The opinion of the court was delivered by: PARKER
This action for violations of the Pregnancy Discrimination Act ("PDA"), 42 U.S.C. § 2000e(k), the Americans with Disabilities Act ("ADA"), 42 U.S.C. §§ 12101, et seq., the Family and Medical Leave Act ("FMLA"), 29 U.S.C. §§ 2601, et seq., and the New York Human Rights Law ("HRL"), N.Y.Exec.Law § 290 et seq., is before this Court on the defendants' partial motion to dismiss the complaint pursuant to Rule 12(b)(6) of the Federal Rules of Civil Procedure. In her complaint, plaintiff Lisa Michele Johnson alleges that defendant A.P. Products, Ltd.
employed her as a warehouse clerk in April of 1994. In mid-1995, Johnson claims she became pregnant. She alleges that, during the course of her pregnancy, she suffered complications such that she was temporarily unable to work. According to Johnson, after informing A.P. Products on several occasions that she was suffering from complications arising from her pregnancy, defendant Eleanor Osborn, A.P. Products' manager of human resources, terminated her on October 3, 1995.
Defendants now move to dismiss (1) Johnson's ADA claim on the grounds that pregnancy and related medical conditions are not disabilities under the ADA; and (2) Johnson's FMLA claim on the ground that Johnson was not entitled to the protections of the FMLA at the time she was terminated. Defendants also move to dismiss all the claims against Osborn to the extent she is sued in her individual capacity.
Because the purpose of a motion to dismiss is merely to assess the legal feasibility of the complaint, not to assay the weight of the evidence which might be offered in support thereof, see Geisler v. Petrocelli, 616 F.2d 636, 639 (2d Cir. 1980), a plaintiff need not come forward with proof of its allegations.
A plaintiff must, however, allege facts that taken as true constitute a claim. "[A] complaint should not be dismissed for failure to state a claim unless it appears beyond doubt that the plaintiff can prove no set of facts in support of his claim which would entitle him to relief." Conley v. Gibson, 355 U.S. 41, 45-46, 2 L. Ed. 2d 80, 78 S. Ct. 99 (1957)(footnote omitted).
The ADA provides that no employer "shall discriminate against a qualified individual with a disability because of the disability of such individual." 42 U.S.C. § 12112. Under the ADA, a "disability" is defined as "a physical or mental impairment that substantially limits one or more of the major life activities of such individual . . ." 42 U.S.C. § 12102(2). The complaint alleges that Johnson was pregnant and temporarily suffered complications during her pregnancy.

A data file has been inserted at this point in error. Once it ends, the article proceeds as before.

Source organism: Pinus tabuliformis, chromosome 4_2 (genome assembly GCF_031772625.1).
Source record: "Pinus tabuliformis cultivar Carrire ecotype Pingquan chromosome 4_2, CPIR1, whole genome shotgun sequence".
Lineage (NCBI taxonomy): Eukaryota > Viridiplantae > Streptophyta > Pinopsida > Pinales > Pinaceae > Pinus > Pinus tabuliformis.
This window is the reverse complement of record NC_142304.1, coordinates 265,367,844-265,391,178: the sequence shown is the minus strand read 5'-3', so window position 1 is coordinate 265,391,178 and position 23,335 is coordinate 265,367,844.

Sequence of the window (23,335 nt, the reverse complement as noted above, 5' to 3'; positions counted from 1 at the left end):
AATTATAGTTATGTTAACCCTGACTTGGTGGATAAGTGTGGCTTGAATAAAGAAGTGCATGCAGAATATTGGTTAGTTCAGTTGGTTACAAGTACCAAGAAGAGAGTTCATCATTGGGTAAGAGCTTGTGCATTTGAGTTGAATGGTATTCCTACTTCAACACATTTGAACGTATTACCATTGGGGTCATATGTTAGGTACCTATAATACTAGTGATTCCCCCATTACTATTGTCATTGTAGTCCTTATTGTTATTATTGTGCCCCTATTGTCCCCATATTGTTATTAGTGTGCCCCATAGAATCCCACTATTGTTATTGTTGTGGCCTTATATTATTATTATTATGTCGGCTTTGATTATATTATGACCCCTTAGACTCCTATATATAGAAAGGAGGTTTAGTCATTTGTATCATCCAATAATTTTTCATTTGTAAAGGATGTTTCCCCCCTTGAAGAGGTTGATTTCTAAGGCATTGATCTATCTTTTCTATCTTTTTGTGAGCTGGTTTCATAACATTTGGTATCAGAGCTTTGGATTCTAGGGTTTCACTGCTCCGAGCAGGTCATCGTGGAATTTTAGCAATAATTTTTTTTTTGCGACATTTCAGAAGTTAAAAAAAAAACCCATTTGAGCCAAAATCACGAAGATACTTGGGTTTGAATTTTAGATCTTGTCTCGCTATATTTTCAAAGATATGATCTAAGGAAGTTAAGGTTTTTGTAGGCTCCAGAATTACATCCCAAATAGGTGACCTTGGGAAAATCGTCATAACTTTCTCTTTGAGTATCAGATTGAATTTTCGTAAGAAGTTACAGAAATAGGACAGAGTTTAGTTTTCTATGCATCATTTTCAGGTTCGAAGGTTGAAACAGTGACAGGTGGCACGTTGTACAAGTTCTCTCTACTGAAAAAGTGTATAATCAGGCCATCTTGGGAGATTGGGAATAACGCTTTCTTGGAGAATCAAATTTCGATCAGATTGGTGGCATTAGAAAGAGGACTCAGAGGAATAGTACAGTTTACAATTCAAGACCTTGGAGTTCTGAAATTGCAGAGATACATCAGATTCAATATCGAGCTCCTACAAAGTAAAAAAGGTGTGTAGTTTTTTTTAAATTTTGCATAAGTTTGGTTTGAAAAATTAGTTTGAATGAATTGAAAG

Courts have held, however, that pregnancy and related medical conditions are not disabilities under the ADA. See, e.g., Gudenkauf v. Stauffer Communications, Inc., 922 F. Supp. 465, 473 (D. Kansas 1996); Villarreal v. J.E. Merit Constructors, Inc., 895 F. Supp. 149, 152 (S.D. Tex. 1995); Tsetseranos v. Tech Prototype, Inc., 893 F. Supp. 109, 119 (D.N.H. 1995); Byerly v. Herr Foods, Inc., 1993 U.S. Dist. LEXIS 4253, *11 1993 WL 101196 (E.D.Pa. 1993).
These courts based their conclusion in part on the Equal Employment Opportunity Commission's ("EEOC") regulations stating that "conditions, such as pregnancy, that are not the result of a physiological disorder are not impairment," 29 C.F.R. Pt. 1630, App. § 1630.2(h), and that "temporary, non-chronic impairments of short duration, with little or no long term or permanent impact, are usually not disabilities," 29 C.F.R. Pt. 1630, App. § 1630.2(j). These courts also noted that Title VII and the PDA specifically covered employment discrimination on the basis of pregnancy, thereby obviating the need to extend the coverage of the ADA to protect pregnancy and related medical conditions. Because Johnson's pregnancy nor its complications are a disability under the ADA, she has failed to state a claim under the ADA upon which relief can be granted. Thus, Johnson's claims against the defendants under the ADA are dismissed.
3. Family and Medical Leave Act
The FMLA provides that an eligible employee shall be entitled to 12 weeks of leave during any 12-month period when she has a "serious health condition" that makes her "unable to perform the functions of the position." 29 U.S.C. § 2612(a)(1)(D). Defendants argue that because Johnson's termination on October 3, 1995, occurred after the expiration of the 12 week leave period, it did not violate the FMLA. In her complaint, however, Johnson does not allege the date that she left work. As a result, this Court cannot determine whether her termination occurred after the expiration of the 12 week leave period provided by the FMLA. Accordingly, defendants' motions to dismiss this claim and for sanctions under Rule 11 of the Federal Rules of Civil Procedure are denied without prejudice to later renewal.